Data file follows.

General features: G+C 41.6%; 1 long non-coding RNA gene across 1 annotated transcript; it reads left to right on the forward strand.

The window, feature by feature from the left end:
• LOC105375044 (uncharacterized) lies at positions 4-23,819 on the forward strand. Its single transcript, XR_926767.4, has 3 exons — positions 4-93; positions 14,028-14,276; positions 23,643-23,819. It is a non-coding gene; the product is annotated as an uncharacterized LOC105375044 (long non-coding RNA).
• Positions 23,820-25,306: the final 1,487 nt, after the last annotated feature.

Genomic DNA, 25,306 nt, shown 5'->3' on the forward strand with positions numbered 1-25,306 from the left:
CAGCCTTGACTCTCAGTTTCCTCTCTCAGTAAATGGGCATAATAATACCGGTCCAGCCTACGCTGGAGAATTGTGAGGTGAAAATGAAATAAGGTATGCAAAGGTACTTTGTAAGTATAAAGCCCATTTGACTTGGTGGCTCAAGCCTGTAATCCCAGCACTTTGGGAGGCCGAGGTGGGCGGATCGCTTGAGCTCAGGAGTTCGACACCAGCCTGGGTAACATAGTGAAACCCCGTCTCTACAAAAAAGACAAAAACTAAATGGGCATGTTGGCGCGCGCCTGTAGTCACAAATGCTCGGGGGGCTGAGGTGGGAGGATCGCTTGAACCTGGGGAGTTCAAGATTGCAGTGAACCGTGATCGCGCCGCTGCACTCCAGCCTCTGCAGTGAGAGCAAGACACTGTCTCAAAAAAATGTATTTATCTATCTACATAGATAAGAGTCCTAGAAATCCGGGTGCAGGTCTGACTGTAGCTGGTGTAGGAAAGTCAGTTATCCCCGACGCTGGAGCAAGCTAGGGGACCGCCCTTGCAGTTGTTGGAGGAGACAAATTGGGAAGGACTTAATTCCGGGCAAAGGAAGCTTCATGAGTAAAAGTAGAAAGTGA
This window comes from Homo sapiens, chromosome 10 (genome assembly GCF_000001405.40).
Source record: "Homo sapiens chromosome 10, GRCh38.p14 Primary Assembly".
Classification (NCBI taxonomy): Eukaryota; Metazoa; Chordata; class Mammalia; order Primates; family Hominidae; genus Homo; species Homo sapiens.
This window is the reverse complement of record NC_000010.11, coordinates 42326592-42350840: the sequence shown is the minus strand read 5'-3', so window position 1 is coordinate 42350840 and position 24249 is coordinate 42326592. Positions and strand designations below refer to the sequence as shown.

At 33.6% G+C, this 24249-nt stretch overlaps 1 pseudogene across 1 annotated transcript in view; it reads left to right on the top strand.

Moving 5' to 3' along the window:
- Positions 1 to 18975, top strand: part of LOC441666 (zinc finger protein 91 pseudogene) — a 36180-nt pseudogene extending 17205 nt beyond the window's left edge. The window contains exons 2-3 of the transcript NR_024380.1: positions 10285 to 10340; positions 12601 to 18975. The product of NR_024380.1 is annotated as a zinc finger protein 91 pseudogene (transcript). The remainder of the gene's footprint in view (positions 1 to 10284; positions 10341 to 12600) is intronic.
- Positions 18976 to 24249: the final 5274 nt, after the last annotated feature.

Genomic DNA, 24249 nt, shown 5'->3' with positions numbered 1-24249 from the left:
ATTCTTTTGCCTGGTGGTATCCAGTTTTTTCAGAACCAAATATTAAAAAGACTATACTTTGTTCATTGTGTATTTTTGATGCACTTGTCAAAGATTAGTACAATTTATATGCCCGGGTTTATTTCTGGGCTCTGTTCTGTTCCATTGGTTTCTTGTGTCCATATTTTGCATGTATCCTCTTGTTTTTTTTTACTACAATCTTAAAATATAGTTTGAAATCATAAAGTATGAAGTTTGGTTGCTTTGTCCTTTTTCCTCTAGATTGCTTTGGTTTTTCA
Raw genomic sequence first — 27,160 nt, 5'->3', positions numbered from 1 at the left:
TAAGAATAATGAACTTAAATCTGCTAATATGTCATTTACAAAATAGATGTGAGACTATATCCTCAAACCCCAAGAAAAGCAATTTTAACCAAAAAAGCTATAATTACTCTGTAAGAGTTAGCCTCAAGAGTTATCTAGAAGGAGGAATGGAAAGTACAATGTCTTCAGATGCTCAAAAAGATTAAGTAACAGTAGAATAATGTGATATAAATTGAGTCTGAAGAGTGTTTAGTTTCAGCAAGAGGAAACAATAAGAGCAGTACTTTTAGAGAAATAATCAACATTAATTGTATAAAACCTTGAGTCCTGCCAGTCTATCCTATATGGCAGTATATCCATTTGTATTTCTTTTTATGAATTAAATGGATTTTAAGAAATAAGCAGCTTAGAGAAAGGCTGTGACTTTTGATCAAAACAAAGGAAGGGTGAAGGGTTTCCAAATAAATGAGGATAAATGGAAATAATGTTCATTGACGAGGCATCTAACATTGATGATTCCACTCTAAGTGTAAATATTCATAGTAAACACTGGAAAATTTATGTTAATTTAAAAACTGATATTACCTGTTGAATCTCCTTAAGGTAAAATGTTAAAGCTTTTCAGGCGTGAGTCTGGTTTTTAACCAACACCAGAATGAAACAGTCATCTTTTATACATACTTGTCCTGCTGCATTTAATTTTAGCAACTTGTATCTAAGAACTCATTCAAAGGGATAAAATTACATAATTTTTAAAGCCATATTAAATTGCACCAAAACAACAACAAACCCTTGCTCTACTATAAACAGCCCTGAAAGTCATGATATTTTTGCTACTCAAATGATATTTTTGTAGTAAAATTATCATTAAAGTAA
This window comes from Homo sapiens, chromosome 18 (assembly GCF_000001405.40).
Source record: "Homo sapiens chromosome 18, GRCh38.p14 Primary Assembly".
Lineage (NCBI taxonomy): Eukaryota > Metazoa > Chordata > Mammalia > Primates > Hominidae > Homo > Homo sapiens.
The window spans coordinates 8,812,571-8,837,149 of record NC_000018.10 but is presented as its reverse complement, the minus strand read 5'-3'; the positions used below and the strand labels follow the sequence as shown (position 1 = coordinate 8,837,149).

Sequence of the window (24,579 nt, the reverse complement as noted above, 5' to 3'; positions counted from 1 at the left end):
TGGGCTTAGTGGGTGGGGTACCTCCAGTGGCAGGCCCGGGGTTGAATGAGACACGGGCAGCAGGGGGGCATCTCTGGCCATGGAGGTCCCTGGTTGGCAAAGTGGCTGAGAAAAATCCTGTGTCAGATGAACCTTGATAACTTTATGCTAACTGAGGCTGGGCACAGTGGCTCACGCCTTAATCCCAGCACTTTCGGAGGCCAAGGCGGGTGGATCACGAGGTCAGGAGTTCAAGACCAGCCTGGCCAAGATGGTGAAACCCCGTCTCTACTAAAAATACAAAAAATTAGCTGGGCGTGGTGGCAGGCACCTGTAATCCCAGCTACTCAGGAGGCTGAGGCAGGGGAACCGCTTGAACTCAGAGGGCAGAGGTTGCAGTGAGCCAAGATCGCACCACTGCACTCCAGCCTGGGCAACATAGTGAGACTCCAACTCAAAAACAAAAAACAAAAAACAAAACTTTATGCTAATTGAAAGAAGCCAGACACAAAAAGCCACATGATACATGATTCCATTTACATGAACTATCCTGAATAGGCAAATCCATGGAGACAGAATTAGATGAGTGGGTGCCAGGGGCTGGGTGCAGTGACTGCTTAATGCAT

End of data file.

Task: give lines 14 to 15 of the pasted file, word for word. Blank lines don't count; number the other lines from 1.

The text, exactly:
- Positions 18976 to 24249: the final 5274 nt, after the last annotated feature.

Genomic DNA, 24249 nt, shown 5'->3' with positions numbered 1-24249 from the left: